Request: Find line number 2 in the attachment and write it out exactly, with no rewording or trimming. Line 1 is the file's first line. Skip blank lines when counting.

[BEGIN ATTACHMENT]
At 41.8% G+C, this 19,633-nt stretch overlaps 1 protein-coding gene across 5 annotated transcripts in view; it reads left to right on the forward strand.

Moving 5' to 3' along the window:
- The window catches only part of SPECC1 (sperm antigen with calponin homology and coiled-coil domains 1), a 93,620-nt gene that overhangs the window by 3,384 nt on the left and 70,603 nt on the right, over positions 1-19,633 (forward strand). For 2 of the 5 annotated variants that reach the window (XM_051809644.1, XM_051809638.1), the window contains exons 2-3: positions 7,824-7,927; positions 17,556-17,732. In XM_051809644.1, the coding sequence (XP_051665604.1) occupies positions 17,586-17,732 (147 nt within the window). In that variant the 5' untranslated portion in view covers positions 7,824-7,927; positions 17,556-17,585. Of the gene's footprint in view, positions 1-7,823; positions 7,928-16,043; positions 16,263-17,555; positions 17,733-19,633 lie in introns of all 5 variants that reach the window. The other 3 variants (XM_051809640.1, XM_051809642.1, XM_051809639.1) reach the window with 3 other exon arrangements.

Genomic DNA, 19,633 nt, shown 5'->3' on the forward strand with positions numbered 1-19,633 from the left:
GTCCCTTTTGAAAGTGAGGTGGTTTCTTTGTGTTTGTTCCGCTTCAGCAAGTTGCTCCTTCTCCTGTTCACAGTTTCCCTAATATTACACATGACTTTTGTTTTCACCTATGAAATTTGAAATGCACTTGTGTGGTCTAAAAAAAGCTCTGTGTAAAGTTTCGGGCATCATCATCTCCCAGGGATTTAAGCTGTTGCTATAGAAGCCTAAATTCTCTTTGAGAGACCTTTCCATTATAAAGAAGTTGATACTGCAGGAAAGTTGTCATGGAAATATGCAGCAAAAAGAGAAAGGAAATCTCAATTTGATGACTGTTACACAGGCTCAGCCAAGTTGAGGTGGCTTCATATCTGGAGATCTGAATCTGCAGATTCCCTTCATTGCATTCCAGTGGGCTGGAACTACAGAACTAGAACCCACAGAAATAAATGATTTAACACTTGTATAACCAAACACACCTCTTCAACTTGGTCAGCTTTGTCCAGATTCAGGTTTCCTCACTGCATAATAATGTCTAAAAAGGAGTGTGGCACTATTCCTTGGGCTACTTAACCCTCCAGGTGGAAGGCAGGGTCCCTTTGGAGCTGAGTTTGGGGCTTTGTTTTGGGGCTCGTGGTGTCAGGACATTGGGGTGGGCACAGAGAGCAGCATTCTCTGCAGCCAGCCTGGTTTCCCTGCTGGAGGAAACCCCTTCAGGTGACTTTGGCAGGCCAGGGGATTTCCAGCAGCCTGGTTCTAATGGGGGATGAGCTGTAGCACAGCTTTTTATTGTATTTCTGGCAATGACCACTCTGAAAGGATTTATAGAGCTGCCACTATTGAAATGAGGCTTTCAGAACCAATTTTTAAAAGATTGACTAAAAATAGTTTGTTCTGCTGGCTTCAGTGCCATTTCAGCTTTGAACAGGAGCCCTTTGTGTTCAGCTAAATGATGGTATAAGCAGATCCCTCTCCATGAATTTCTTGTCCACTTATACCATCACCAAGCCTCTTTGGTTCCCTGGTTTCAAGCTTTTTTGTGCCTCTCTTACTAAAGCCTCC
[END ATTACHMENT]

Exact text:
Moving 5' to 3' along the window: